DHS Chief’s Involvement With ‘HIAS’ Raises Eyebrows With Borderwatchers

By Mark Anderson

When the Hebrew Immigrant Aid Society (HIAS) on Feb. 13 condemned the House of Representatives’ close vote (214-213) to impeach Department of Homeland Security (DHS) Secretary Alejandro “Ali”  Mayorkas (D), the Maryland-based non-profit stated that the impeachment came from a “thin and partisan majority in the House” engaging in “political theater” while “further fanning the flames of resentment against immigrants and asylum seekers.” Why was the HIAS so quick to defend “Ali” and condemn the first impeach­ment of a cabinet official since War Secretary William Belknap in 1876?

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Evidently, the organization’s biting remarks, issued by HIAS President and CEO Mark Hatfield, stem from the fact Mayorkas, who is of Jewish ancestry, was an HIAS board member for about one year, until early 2021, just before the former U.S. attorney became DHS secretary under President Joe Biden.

However, the Cuban-born Mayorkas served in two different DHS positions under the Obama administration. From 2009-2013, he served as director of U.S. Citizenship and Immigration Services, and, from 2013 to 2016, he was DHS deputy secretary.


Born in 1959, Mayorkas, in his earlier career stages, reportedly was tough on crime. In December of 1998, with the recommendation of then-U.S. Sen. Dianne Feinstein (D-Calif.), he became the nation’s youngest U.S. attorney, for California’s Central District. There, he oversaw high-profile criminal cases including the prosecution of the Mexican mafia in death-penalty proceedings, along with the prosecution of Buford O. Furrow Jr. for murdering a federal postal worker, the prosecution of Litton Industries for the payment of bribes abroad, and for taking down the violent 18th Street Gang via Racketeer Influenced and Corrupt Organizations Act statutes.

However, in late 2000, Mayorkas was among the government officials who supported the controversial decision of then-President Bill Clinton (D) to grant executive clemency to narcotics trafficker Carlos Vignali Jr., the son of a wealthy Los Angeles businessman. The controversy stemmed from the monetary contributions to then-U.S. Congressman Xavier Becerra (D) from Carlos’s father Horatio, and to two California State Assembly members. Becerra now heads Biden’s Health and Human Services Department.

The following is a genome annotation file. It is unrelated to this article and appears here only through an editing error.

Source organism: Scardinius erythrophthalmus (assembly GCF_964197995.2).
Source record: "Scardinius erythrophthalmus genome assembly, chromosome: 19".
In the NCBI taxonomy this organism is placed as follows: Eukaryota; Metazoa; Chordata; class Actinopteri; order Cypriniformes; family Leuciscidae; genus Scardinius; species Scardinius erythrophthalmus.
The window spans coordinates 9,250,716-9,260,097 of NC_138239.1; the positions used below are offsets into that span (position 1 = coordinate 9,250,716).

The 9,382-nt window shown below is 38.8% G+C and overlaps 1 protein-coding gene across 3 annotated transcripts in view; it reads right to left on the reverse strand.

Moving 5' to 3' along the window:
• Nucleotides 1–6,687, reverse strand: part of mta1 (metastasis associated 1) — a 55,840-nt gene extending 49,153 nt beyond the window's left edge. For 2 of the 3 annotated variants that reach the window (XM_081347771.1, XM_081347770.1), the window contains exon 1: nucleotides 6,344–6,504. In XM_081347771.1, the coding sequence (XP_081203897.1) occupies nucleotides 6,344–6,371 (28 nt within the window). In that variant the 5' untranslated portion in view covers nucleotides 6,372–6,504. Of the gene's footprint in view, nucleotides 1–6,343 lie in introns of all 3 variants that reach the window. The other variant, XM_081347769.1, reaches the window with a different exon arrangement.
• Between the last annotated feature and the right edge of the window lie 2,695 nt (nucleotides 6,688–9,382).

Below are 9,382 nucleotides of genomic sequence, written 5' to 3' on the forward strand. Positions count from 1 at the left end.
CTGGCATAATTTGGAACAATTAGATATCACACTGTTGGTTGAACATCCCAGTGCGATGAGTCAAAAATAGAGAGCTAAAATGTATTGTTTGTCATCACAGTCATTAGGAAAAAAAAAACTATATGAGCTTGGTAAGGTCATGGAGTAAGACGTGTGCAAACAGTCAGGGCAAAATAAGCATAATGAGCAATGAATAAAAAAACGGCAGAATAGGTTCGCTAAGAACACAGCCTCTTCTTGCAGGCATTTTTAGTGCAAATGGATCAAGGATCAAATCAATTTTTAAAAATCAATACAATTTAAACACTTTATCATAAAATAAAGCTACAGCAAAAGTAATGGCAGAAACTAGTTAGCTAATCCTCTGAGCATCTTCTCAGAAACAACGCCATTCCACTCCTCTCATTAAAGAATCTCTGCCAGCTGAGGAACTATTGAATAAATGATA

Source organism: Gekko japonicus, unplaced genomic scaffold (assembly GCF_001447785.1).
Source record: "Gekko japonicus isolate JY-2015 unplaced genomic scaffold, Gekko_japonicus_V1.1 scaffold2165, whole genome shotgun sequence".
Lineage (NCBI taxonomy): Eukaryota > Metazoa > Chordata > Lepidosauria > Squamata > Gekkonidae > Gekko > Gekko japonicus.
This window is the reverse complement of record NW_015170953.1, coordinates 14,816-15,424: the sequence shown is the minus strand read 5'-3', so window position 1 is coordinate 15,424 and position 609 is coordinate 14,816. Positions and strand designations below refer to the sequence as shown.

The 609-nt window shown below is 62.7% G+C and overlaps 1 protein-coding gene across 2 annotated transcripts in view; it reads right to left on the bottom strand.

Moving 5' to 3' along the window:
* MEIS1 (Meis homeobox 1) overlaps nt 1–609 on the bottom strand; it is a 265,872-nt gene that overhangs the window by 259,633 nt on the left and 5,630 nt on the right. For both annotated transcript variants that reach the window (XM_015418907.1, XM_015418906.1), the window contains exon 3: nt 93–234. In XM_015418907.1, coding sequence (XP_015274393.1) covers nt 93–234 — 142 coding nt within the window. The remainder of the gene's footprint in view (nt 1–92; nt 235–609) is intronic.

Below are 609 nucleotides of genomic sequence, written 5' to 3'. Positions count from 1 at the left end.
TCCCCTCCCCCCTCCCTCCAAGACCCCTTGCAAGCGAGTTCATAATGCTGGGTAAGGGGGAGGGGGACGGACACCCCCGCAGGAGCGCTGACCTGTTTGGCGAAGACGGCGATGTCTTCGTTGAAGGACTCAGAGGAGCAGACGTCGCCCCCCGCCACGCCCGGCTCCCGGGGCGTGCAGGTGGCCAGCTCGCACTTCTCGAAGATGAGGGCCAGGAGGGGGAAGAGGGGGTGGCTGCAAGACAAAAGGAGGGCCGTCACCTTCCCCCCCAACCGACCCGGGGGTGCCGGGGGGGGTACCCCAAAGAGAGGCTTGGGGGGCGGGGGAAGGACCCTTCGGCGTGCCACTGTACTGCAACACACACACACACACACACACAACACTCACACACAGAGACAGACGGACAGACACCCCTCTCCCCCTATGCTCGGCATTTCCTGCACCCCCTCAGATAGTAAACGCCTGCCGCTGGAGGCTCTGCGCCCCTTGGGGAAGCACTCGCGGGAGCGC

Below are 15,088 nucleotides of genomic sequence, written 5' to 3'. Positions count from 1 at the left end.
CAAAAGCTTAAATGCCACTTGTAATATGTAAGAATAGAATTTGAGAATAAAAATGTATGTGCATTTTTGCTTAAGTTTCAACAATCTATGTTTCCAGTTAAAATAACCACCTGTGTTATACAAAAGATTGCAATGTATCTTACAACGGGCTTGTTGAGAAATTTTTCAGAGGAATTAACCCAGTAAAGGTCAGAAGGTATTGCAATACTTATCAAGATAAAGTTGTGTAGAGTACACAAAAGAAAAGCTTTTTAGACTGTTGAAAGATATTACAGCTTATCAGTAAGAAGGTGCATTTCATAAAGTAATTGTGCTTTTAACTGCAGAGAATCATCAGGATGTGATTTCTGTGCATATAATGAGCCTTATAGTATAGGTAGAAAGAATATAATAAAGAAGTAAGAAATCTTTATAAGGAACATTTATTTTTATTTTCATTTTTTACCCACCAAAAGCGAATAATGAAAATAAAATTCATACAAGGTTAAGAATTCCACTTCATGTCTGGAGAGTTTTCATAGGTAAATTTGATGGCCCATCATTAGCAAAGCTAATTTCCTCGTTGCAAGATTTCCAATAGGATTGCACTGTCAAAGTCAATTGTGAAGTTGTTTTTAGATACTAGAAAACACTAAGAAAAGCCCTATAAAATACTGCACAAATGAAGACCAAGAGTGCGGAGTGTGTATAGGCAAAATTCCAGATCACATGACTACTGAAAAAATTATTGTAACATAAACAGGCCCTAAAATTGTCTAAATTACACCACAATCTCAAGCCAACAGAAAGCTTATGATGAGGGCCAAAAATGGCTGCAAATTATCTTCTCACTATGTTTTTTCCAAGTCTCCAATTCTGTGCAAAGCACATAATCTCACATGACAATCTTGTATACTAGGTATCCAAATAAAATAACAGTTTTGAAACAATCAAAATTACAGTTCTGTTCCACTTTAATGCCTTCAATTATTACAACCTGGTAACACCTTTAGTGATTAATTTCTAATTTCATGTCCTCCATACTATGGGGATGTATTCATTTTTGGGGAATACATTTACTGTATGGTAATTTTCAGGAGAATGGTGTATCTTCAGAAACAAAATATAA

Moreover, Mayorkas, in his first 60 days as Citizenship and Immigration Services director, implemented the Deferred Action for Childhood Arrivals (DACA) program that deferred the deportation of minor illegal arrivals but was expanded to include adults under President Barack Obama. President Donald Trump tried to phase DACA out amid lawsuits.

The nature of Mayorkas’s work in that position can partly be gauged by the fact that he received awards from the Illinois Coalition for Immigrant and Refugee Rights, the Coalition for Humane Immigrant Rights of Los Angeles, and, perhaps most notably, the Mexican American Legal Defense and Education Fund.

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Mayorkas has frequently acknowledged that his childhood in Cuba during the Castro Revolution, and his family’s decision to flee the island and head to Florida, and finally California, made him highly sensitive to the rights of immigrants and refugees, legal and illegal.

So, the question becomes: Is this man even cut out for the distinctly challenging job of securing the border, amid a record-setting invasion that many in Congress and among the public feel Mayorkas himself has enabled through dereliction of duty?

Mayorkas’s fitness for his current post became even more blatantly suspect when he threw an emotional fit at a recent committee hearing. Responding to questions from U.S. Sen. Josh Hawley (R-Mo.), Mayorkas inferred that tough questions about his DHS job performance are out of bounds because he has ancestors “who are Holocaust survivors.” Evidently, no senator informed Mayorkas that his personal family history is irrelevant as to whether he’s able and willing to do his constitutional duty to secure the border.


The curious convergences in Mayorkas’s life became all-the-more evident considering that the presence of HIAS has vastly grown to include 11 offices—“reaching from Mexico and Central America to South America and the Caribbean,” HIAS explains online, while calling itself “the world’s oldest refugee agency.”  Founded in 1903, HIAS was initially created “by Jews to help fellow Jews,” but then expanded into today’s “multi-continent, multi-pronged” organization “dedicated to helping forcibly displaced people.”

There’s no way one can prove whether the tens of thousands of unknowns from more than 100 countries traipsing across the southern border have been forcibly displaced. HIAS (and UN agencies that also aid and abet the invasion) evidently don’t bother much with such distinctions. The United States is simply treated as the sole dumping ground for people who should be largely deported and then aided, to some extent, in rebuilding their home nations so they can challenge whatever injustices exist, to the furthest practicable extent.

HIAS’s philosophy became crystal clear via a December 2020 opinion piece, which stated:

As America works to recover and rebuild from four years of vicious, xenophobic anti-immigrant policies, it’s hard to overstate the importance of having an empathetic person with Ali’s skills and background taking the reins at DHS.

The screed added that everything Mayorkas has done to help immigrants made him perfect for the top DHS job—which is fantastically inaccurate. “Homeland security” means just that, but Mayorkas lives in a foreign reality. The need for impeachment is self-evident, but getting the Senate to concur is an even tougher border to breach.


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